We are calling upon EU citizens and their family members have received an order to leave the UK and those who have been deported from the UK to contact us by email and share their experiences.

Please send your stories to eurightsclinic.

We hope to use this information to formulate a complaint to the EU institutions so they can take action to bring an end to the restrictive practices of the UK authorities.

All information received will be treated confidentially and will not be divulged without your explicit consent.

The EU Rights Clinic

The EU Rights is grateful for the financial support it has received from the European Programme for Integration and Migration under its sub-fund on EU mobility.

Web Counter
Web Counter

EU Rights Clinic Refers Sweden to European Commission for Breach of Free Movement Rules

Brussels, 14 November 2017

Today, the EU Rights Clinic has submitted a complaint to the European Commission against Sweden for the refusal of the Swedish tax authorities to issue a personal identification number – ‘personnummer’ – to EU citizens and their family members living in Sweden, preventing them from engaging in everyday life in Sweden.

A personnummer is essential for accessing any kind of private or public service – banking services, renting a home, phone and internet services, medical treatment, getting a job. The systematic refusal to issue a personnummer to EU citizens and their family members constitutes a restriction on their free movement rights and is in breach of EU law.

As this is a problem that has existed for over ten years, we urge the Commission to take a strong enforcement stance and bring infringement proceedings against Sweden under Article 258 TFEU and take the case to the European Court of Justice (ECJ) without further delay.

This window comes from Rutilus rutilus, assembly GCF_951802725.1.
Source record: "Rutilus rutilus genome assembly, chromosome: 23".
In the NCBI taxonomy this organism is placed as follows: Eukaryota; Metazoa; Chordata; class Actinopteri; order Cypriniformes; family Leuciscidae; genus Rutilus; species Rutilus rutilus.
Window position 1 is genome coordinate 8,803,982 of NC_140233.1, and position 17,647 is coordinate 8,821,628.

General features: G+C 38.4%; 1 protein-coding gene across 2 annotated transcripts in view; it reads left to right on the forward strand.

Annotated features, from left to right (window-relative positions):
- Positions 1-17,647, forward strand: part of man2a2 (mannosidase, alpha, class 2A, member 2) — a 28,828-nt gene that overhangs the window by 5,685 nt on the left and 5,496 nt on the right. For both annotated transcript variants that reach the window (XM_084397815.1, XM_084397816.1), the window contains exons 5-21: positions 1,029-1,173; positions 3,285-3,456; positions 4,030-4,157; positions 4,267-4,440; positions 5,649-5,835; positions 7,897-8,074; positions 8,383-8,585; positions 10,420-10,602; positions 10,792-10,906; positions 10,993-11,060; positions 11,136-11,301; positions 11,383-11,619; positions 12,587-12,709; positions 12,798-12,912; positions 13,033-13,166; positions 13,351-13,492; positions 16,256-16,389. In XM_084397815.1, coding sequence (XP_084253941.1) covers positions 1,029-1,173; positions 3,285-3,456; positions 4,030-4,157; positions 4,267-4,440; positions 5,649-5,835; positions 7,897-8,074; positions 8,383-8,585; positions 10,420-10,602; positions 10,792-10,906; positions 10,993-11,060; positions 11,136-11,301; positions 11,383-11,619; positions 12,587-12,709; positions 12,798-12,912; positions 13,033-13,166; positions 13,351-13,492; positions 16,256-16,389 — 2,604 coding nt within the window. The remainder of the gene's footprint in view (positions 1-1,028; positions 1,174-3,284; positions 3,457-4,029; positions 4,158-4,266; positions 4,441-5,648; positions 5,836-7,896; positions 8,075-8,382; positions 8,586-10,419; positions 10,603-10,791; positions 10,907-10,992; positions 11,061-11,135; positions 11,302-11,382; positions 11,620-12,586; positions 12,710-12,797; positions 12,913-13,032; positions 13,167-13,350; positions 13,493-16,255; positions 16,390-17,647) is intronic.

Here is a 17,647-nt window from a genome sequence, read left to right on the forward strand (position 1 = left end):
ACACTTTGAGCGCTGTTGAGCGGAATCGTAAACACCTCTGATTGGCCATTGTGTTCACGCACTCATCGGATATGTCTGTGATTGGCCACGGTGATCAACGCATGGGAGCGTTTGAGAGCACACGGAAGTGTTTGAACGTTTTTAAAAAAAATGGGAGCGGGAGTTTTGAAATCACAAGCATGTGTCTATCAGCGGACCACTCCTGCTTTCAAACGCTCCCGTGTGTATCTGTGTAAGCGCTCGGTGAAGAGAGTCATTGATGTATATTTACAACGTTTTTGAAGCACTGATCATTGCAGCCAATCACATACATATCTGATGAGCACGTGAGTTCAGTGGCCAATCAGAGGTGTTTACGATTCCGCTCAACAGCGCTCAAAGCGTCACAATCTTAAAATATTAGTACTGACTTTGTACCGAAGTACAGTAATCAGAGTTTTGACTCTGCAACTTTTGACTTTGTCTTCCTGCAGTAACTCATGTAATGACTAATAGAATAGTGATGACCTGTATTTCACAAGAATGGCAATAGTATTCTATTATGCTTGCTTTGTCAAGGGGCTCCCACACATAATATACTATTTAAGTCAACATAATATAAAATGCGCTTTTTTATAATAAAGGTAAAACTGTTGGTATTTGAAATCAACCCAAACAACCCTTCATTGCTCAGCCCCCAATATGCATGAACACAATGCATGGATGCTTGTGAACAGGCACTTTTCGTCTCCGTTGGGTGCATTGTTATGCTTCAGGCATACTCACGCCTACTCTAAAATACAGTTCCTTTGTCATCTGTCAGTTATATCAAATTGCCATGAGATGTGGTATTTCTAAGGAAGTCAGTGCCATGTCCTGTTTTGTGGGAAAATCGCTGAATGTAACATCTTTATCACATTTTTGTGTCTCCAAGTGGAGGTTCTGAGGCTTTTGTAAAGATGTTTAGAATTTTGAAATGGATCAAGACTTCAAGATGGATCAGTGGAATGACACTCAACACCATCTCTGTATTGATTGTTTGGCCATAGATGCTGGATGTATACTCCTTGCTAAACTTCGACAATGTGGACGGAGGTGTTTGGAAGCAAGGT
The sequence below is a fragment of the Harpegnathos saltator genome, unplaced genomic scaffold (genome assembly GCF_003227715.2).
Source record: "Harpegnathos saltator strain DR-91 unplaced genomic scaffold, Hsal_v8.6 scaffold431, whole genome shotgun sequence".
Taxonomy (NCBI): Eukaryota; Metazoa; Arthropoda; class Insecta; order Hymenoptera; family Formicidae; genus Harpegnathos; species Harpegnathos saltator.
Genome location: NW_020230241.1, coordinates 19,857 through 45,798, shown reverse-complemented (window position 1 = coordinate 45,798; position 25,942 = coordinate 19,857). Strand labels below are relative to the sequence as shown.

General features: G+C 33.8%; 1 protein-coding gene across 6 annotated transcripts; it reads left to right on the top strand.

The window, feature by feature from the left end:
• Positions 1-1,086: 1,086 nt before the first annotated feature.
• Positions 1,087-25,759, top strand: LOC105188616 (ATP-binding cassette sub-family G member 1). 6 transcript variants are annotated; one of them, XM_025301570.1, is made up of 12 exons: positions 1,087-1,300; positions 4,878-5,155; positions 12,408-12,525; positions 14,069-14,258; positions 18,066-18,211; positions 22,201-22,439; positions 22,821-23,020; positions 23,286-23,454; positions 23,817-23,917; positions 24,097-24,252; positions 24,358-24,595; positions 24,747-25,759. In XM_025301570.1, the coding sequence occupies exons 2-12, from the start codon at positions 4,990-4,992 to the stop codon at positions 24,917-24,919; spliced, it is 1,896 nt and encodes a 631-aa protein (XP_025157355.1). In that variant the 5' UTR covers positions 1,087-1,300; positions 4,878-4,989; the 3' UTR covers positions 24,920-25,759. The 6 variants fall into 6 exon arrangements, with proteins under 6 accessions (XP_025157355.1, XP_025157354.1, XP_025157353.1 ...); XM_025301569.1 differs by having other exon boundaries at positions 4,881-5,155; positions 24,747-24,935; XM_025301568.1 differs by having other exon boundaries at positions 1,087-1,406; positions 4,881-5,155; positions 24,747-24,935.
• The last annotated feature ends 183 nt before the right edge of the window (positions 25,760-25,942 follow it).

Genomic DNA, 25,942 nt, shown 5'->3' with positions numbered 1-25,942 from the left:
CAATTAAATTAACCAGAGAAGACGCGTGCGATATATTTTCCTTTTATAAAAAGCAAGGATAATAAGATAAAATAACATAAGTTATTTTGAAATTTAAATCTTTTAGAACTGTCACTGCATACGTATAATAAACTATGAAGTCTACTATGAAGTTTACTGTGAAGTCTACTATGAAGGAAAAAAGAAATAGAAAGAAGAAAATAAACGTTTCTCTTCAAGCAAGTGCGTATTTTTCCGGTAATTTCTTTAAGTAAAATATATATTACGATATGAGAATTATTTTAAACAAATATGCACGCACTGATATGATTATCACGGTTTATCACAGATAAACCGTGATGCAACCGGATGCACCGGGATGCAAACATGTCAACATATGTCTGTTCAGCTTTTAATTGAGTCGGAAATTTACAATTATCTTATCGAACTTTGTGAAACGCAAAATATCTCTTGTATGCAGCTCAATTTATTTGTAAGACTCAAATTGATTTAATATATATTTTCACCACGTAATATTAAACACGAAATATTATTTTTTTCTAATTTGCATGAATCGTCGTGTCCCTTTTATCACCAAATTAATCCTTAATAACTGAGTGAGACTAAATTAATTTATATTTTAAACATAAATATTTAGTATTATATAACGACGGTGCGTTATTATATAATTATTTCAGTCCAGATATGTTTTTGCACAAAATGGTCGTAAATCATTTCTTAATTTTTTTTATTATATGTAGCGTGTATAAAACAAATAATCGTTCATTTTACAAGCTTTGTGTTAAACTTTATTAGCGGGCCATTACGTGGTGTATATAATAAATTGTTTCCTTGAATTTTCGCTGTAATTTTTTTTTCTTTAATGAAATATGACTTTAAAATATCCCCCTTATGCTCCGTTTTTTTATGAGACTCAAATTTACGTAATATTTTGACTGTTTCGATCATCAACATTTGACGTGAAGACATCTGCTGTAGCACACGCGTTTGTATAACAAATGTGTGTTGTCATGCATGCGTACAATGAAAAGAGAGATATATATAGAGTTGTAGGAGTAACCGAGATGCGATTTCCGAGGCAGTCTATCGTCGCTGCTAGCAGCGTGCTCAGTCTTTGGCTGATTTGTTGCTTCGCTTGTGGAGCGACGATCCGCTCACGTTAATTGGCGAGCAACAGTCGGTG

In conjunction with the complaint, the EU Rights Clinic will also be submitting a petition to the European Parliament.

Background

*Watch this video to find out more about the problem*

The problem relates to the Swedish population register law, which requires EU citizens to demonstrate that they will reside in Sweden for a year or more before being able to obtain a personal identification number. In addition, the Swedish administrative policy on comprehensive sickness insurance is unduly restrictive because in practice neither private healthcare nor reliance on the public healthcare system is accepted.

Under EU law, EU citizens should be considered genuinely resident in Sweden after having only lived in Sweden for three months. While EU law does allow Sweden to require EU citizens who are not in employment to hold comprehensive sickness insurance for themselves and their family members, the rules must be applied in a proportionate way and must give due regard to all forms of healthcare coverage.

The Swedish rules are in breach of Article 45 Charter of Fundamental Rights, Articles 20, 21 and 45 of the Treaty on the Functioning of the European Union, Articles 24 and 25 of Directive 2004/38, as well as related ECJ case law.

The Commission has previously investigated the problem and issued a Letter of Formal Notice in infringement Case 2007-4081, but the case was closed because of assurances given by Swedish authorities. The Parliament has also received a number of petitions and recommended the use of the so-called “coordination number”, but this is not a feasible solution because such a coordination number does not provide access to the full range of public and private services.

The EU Rights Clinic is a collaboration between ECAS and the University of Kent in Brussels. As part of the ACT for Free Movement project, funded by EPIM, the EU Rights Clinic is investigating cases of breaches of free movement rights in EU Member States. This complaint was submitted in cooperation with Crossroads Göteborg. Together, the EU Rights Clinic and Crossroads Göteborg have received 285 individual complaints from affected EU citizens and their family members.

Read the executive summary of the complaint here

The EU Rights is grateful for the financial support it has received from the European Programme for Integration and Migration under its sub-fund on EU mobility.

Web Counter
Web Counter

Call for evidence: Comprehensive sickness insurance in the UK